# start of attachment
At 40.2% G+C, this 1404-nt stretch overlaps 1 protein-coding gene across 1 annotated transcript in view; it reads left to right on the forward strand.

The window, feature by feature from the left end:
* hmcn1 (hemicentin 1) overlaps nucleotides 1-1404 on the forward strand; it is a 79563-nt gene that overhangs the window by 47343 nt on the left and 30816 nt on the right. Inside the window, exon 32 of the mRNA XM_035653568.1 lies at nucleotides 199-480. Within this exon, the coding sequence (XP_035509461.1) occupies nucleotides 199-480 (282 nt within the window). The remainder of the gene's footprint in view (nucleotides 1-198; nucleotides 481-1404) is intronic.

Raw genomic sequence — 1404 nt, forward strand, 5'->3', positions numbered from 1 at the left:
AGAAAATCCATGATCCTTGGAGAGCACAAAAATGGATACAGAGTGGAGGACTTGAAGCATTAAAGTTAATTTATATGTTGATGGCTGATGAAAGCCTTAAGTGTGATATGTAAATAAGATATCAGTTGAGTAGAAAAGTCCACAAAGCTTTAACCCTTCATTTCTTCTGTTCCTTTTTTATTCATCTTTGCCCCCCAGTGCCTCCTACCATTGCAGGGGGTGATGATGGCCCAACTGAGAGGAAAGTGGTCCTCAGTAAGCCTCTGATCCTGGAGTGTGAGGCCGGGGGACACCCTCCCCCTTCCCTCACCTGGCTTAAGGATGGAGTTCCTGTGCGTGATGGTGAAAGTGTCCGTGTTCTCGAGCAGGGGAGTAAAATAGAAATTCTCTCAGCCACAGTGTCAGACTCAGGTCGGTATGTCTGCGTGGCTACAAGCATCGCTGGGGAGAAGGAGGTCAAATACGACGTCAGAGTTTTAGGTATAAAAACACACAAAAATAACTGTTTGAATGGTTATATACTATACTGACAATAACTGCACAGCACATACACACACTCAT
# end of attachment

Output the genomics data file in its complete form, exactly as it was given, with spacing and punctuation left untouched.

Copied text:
At 40.2% G+C, this 1404-nt stretch overlaps 1 protein-coding gene across 1 annotated transcript in view; it reads left to right on the forward strand.

The window, feature by feature from the left end:
* hmcn1 (hemicentin 1) overlaps nucleotides 1-1404 on the forward strand; it is a 79563-nt gene that overhangs the window by 47343 nt on the left and 30816 nt on the right. Inside the window, exon 32 of the mRNA XM_035653568.1 lies at nucleotides 199-480. Within this exon, the coding sequence (XP_035509461.1) occupies nucleotides 199-480 (282 nt within the window). The remainder of the gene's footprint in view (nucleotides 1-198; nucleotides 481-1404) is intronic.

Raw genomic sequence — 1404 nt, forward strand, 5'->3', positions numbered from 1 at the left:
AGAAAATCCATGATCCTTGGAGAGCACAAAAATGGATACAGAGTGGAGGACTTGAAGCATTAAAGTTAATTTATATGTTGATGGCTGATGAAAGCCTTAAGTGTGATATGTAAATAAGATATCAGTTGAGTAGAAAAGTCCACAAAGCTTTAACCCTTCATTTCTTCTGTTCCTTTTTTATTCATCTTTGCCCCCCAGTGCCTCCTACCATTGCAGGGGGTGATGATGGCCCAACTGAGAGGAAAGTGGTCCTCAGTAAGCCTCTGATCCTGGAGTGTGAGGCCGGGGGACACCCTCCCCCTTCCCTCACCTGGCTTAAGGATGGAGTTCCTGTGCGTGATGGTGAAAGTGTCCGTGTTCTCGAGCAGGGGAGTAAAATAGAAATTCTCTCAGCCACAGTGTCAGACTCAGGTCGGTATGTCTGCGTGGCTACAAGCATCGCTGGGGAGAAGGAGGTCAAATACGACGTCAGAGTTTTAGGTATAAAAACACACAAAAATAACTGTTTGAATGGTTATATACTATACTGACAATAACTGCACAGCACATACACACACTCAT